Animal Liberation

Wildlife Management Area

N. "Ding" Darling refuge on Sanibel Island in Florida or the Kenai National Wildlife Refuge on Alaska's Kenai Peninsula. Managed by the U. S. Fish and Wildlife Service, our National Wildlife Refuge system is the world's best collection of public lands and waters set aside to conserve America's fish, wildlife, and plants. Since President Theodore Roosevelt designated Florida's Pelican Island as the first wildlife refuge in 1903, the refuge system has grown to more than 150 million acres, 556 national wildlife refuges and other units, plus 38 wetland management districts.

Plant Conservation for Kids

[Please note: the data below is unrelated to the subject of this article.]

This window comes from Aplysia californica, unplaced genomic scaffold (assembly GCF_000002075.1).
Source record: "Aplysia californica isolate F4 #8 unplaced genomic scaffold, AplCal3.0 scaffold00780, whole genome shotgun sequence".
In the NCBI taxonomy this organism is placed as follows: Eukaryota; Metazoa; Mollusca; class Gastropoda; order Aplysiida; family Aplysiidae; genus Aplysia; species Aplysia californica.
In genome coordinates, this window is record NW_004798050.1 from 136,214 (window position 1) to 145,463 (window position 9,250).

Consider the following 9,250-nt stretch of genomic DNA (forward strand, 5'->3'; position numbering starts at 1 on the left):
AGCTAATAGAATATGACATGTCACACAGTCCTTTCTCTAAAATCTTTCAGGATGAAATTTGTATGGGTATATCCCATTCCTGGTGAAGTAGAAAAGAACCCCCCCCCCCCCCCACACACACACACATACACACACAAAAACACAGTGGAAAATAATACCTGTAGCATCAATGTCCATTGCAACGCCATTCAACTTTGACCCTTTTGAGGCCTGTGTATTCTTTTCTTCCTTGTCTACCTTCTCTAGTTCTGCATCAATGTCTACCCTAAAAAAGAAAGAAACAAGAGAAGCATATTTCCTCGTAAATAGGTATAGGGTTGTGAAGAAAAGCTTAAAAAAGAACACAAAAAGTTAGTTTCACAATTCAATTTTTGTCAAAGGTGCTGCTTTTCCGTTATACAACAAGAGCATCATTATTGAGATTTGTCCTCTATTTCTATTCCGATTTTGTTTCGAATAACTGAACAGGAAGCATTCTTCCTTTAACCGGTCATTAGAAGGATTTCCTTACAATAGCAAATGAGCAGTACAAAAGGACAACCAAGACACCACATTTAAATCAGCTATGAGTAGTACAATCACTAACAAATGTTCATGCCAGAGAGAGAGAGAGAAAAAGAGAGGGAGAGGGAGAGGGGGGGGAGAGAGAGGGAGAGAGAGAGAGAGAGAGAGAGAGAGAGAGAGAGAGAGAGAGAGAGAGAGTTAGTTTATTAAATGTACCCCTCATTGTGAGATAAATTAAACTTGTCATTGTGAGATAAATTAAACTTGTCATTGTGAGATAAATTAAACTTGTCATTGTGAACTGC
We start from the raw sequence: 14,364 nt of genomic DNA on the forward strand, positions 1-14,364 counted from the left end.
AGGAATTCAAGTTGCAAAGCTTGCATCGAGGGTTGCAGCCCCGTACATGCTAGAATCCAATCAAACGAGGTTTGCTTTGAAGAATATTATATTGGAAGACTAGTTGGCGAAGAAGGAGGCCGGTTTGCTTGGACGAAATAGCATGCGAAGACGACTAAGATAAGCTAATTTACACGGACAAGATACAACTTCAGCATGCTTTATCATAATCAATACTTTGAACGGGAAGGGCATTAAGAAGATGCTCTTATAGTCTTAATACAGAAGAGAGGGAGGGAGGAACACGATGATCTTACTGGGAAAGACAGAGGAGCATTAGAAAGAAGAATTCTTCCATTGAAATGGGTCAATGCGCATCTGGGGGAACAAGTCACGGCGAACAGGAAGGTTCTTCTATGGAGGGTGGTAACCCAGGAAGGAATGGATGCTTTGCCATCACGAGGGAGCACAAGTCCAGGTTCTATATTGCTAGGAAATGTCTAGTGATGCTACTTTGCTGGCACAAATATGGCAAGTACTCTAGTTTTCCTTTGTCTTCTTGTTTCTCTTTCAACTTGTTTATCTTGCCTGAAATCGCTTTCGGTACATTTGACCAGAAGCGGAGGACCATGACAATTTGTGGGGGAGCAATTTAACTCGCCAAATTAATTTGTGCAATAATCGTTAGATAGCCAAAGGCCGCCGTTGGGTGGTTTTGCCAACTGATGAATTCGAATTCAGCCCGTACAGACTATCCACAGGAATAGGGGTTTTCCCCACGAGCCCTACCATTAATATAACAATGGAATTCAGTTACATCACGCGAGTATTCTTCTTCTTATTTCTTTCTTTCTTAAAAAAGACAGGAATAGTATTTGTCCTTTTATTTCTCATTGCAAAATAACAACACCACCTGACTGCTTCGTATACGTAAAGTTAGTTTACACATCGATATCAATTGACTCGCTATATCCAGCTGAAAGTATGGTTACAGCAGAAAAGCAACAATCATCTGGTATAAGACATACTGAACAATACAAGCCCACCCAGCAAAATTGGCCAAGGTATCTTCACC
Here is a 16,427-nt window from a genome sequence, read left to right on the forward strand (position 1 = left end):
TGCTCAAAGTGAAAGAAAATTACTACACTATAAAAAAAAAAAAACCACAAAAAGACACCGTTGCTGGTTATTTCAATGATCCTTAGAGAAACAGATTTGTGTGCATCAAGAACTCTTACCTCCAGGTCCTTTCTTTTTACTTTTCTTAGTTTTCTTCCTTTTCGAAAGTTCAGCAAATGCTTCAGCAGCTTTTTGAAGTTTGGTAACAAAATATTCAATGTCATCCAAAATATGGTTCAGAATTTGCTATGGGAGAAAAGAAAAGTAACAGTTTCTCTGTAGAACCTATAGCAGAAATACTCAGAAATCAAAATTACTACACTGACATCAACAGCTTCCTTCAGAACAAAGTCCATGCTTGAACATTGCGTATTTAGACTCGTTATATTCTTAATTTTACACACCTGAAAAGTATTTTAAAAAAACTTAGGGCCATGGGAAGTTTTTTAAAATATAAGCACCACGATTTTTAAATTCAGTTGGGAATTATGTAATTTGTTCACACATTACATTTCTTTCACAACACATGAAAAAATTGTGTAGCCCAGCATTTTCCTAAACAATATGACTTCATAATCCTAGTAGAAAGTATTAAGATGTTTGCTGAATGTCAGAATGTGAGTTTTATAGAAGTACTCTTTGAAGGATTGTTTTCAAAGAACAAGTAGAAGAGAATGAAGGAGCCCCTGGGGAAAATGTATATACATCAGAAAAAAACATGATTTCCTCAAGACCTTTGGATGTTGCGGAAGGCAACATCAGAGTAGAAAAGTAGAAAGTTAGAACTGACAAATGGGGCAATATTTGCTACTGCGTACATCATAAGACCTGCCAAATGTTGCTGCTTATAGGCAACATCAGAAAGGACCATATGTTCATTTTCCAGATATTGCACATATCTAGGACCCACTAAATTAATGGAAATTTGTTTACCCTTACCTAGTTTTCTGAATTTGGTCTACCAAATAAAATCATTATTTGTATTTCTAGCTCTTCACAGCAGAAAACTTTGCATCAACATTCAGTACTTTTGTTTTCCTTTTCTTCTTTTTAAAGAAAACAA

These wildlife conservation actions include decreasing the data gap by gathering more information on GCN species, by fire management with controlled burns and with habitat protection by initiating projects to protect existing key habitat or habitat components. Key habitat restoration and improvement by initiating projects to restore or enhance existing habitats and with land acquisition by purchasing land or conservation easement that is important to GCN species are also included in the Texas Comprehensive Wildlife Conservation Strategy. Wildlife conservation actions also include population management by directly manipulating GCN species population with restocking, translocation and harvest management, with public relations and education by increasing public awareness of GCN species and key habitats through education and public outreach. The Northern Marianas Islands Comprehensive Wildlife Conservation Strategy also includes actions to treat abatement by mitigating existing threats including pollution, predation and competing species and with other conservation action plans that have not been covered previously. Monitoring the Comprehensive Wildlife Conservation Strategy in Texas will begin with the employment of existing inventories and surveys, which includes any monitoring done by conservation partners. Monitoring will continue with surveys, remote sensing, satellite imagery, disease and movement monitoring, breeding site survey sampling, DNA and net sampling, herpetological web site, predictive modeling, ground truthing and taxonomic affinities an reclassification. Population, habitat and project-level monitoring are also included in the South Dakota CWCS as well as distribution information, length frequency distributions, community-level monitoring and replication. These performance measures provide information that pertains to conservation actions and provide for revisions to these actions if needed. The conservation action and proposed plans for GCN species and habitat monitoring occurs with help from several partners. These partners include but are not limited to the Partners in Flight, The Nature Conservancy, the United States Department of Agriculture, the United States Environmental Protection Agency, the United States Fish and Wildlife Service, the United States Forest Service and the United States Geological Service. Other partners are NatureServe, South Dakota government entities, South Dakota Indian Tribes, South Dakota universities, the Association of Fish and Wildlife Agencies, Ducks Unlimited and Pheasant Forever.